SET THE LORD ALWAYS BEFORE US
To “keep” the heart means to “set the Lord always before” us (Psa 16:8). Some may object that those words spoke, prophetically, of the Lord Jesus. True, but remember He has “left us an example that we should follow His steps” (1Pe 2:21). What, then, is it to “set the Lord alway before” us? It means to remember that His eye is ever upon us, and that we act accordingly. It means to remember that we must yet render to Hima full account of our stewardship, and to let this fact constantly influence us. It means that we are to ever have His honour and glory in view, living not to please ourselves but acting according to His revealed will. It means that we should strive, especially, to have God before our souls whenever we engage in any religious exercises. The Omniscient One will not be imposed upon by outward forms or empty words; they who worship Him “must worship in spirit and in truth” (Joh 4:24). “Seek ye My face”—Oh, to respond with David: “my heart said unto thee, thy face, LORD, will I seek” (Psa 27:8).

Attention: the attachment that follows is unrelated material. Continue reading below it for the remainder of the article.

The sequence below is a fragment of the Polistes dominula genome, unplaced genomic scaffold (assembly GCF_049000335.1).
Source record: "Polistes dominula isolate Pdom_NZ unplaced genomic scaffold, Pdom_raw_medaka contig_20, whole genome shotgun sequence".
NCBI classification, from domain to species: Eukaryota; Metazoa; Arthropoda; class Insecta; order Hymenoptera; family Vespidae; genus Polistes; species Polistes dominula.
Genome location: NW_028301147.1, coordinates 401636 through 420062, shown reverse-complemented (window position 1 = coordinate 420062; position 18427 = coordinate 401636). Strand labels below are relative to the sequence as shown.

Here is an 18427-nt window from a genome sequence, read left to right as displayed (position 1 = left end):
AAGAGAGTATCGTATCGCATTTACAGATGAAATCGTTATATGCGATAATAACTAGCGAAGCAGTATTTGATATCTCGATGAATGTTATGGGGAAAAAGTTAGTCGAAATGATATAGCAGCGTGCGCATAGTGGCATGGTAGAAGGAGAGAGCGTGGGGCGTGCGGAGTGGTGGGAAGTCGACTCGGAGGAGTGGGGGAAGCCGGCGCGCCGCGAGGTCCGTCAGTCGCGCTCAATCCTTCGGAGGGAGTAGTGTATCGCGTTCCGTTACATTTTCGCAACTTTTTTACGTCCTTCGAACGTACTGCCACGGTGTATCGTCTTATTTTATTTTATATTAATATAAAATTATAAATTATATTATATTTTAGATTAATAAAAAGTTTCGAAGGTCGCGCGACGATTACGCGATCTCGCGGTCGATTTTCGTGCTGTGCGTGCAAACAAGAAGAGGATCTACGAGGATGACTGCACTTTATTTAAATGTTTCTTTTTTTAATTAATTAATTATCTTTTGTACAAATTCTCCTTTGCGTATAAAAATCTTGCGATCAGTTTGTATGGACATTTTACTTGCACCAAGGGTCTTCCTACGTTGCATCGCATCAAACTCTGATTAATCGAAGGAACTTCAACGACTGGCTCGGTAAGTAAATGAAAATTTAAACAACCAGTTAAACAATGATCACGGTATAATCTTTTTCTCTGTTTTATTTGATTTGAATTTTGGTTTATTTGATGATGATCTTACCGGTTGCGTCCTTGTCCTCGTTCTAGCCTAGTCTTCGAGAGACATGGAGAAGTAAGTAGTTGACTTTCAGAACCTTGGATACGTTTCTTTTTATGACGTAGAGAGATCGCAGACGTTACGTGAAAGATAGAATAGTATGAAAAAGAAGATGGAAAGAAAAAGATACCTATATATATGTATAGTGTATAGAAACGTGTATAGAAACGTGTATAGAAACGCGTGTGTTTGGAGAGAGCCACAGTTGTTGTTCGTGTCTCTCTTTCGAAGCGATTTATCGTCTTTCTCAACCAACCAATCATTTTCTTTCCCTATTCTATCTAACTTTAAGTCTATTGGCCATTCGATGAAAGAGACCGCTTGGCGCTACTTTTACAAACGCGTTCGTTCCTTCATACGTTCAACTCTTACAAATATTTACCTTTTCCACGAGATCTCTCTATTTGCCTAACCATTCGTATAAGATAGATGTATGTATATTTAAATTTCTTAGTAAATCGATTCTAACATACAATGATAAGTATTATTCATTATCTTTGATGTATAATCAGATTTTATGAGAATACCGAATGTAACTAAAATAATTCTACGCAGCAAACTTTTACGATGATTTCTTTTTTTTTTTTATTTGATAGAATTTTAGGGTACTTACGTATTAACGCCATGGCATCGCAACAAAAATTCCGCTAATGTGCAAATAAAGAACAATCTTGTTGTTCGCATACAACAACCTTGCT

“The well is seldom so full that water will at first pumping flow forth; neither is the heart commonly so spiritual—even after our best care in our worldly converse—as to pour itself into God’s bosom freely, without something to raise and elevate it; yea, often the springs of grace lie so low, that pumping only will not fetch the heart up to a praying frame, but arguments must be poured into the soul before the affections rise” (W. Gurnall, 1660). Does not this explain why, after saying, “Bless the LORD, O my soul: and all that is within me, bless His holy name,” that the Psalmist added “Bless the LORD, O my soul” (Psa 103: 1, 2)!